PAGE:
U.S. Attorney Files Civil Action To Forfeit Dinosaur Fossil
French Importer Supplied Forged Mongolian Export Documents
A civil complaint was filed yesterday in federal court in the Eastern District of New York to forfeit the fossilized skull and vertebrae of an Alioramus dinosaur (the “Dinosaur Skull”). The Alioramus was a dinosaur that lived in the late Cretaceous period, approximately 65 to 70 million years ago. It is related to the Tyrannosaurus Rex and Tarbosaurus. The Dinosaur Skull was falsely described as a French replica in January 2014 when it was shipped to the United States by Geofossiles, Inc., (“Geofossiles”) a French fossil dealer. Upon its arrival in the United States from France, the Dinosaur Skull was seized by U.S. Customs and Border Protection (CBP) with the assistance of Homeland Security Investigations (HSI). When Geofossiles petitioned for the Dinosaur Skull’s release, it conceded that the Dinosaur Skull was a genuine Mongolian fossil but attached forged Mongolian export documents. The complaint alleges that the Dinosaur Skull is the property of Mongolia and that it was imported into the United States contrary to law.
The complaint was announced by Loretta E. Lynch, United States Attorney for the Eastern District of New York, and James T. Hayes, Jr., Special Agent-in-Charge, U.S. Immigration and Customs Enforcement, HSI, New York.
“The extraordinary fossils that continue to be unearthed in Mongolia are not only a source of national pride for the Mongolian people, they are the property of the Mongolian people,” stated United States Attorney Lynch. “Property of cultural and historic significance that has been stolen from other countries will not find safe harbor in our ports. We are proud of our ongoing role in the repatriation of stolen and smuggled cultural property to its rightful owners.” Ms. Lynch thanked the Mongolian government and the Central Museum of Mongolian Dinosaurs for their assistance.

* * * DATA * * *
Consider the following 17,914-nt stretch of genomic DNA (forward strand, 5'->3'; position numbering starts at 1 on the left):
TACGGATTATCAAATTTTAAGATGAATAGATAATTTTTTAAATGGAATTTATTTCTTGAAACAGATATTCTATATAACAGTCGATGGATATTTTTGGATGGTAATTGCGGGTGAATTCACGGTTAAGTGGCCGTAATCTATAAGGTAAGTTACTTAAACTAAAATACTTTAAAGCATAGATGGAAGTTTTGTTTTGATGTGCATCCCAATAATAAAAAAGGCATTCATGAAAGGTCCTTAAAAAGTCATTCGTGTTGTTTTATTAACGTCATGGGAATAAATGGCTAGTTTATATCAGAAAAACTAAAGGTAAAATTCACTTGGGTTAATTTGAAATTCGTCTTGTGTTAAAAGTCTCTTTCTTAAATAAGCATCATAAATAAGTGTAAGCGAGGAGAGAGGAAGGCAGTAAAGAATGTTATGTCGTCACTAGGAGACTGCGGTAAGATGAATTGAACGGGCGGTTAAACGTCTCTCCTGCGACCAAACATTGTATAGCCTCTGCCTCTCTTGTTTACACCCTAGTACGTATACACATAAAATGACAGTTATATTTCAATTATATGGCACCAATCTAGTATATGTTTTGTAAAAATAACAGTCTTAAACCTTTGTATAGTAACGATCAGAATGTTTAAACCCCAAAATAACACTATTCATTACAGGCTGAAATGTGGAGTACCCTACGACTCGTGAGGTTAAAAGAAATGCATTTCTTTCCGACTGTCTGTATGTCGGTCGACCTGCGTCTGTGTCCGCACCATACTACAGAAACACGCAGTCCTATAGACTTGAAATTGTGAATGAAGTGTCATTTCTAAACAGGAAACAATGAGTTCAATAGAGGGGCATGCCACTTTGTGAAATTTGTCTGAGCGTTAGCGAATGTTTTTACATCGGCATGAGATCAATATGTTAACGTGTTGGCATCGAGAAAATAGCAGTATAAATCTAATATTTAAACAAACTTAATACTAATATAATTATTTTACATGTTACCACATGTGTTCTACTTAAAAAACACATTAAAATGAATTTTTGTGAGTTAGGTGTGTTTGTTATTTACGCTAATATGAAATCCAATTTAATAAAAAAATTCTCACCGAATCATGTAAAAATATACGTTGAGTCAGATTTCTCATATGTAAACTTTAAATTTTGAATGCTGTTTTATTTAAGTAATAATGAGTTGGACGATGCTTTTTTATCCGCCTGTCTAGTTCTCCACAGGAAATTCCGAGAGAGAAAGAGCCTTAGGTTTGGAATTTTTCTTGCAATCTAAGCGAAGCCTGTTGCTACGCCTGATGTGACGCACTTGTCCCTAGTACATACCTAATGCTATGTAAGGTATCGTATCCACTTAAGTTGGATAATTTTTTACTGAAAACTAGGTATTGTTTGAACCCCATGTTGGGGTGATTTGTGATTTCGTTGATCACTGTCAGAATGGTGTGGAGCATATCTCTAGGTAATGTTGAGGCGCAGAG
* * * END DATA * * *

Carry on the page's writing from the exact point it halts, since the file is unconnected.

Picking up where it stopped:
“Because of the diligent work of CBP officers and HSI special agents, this prehistoric fossilized skull from Mongolia was intercepted and removed from the stream of commerce,” said HSI Special Agent in Charge Hayes. “HSI works with its law enforcement partners to combat the smuggling of cultural property and return seized items to their rightful owners.”
When Geofossiles shipped the Dinosaur Skull to the United States, it falsely described the shipment as a low-value replica made in France. After the Dinosaur Skull was seized, Geofossiles petitioned CBP for its release. In the petition, Geofossiles conceded that the Dinosaur Skull was a genuine fossil, comprised of 70% original material and 30% cast to complete the skull. Geofossiles further admitted that the Dinosaur Skull’s country of origin was Mongolia, not France, and attached a contract to sell the piece for $250,000.
Under Mongolian law, significant fossil finds like the Dinosaur Skull are national property and, even if privately owned, cannot be sold to non-Mongolians or permanently exported. Nonetheless, Geofossiles attached to the petition several documents that purported to be Mongolian records authorizing the sale and export of the Dinosaur Skull from Mongolia to a Korean company in 2006. The records supplied by Geofossiles described the shipment as containing an incongruous combination of fossils and traditional Mongolian structures called “gers.” When Mongolian authorities located the original records for this shipment, they confirmed that only the gers were declared. Thus, the records supplied by Geofossiles were falsified to include fossils.
The government’s case is being handled by Assistant United States Attorney Karin Orenstein.
E.D.N.Y. Docket No. 14-CV-5198(BMC)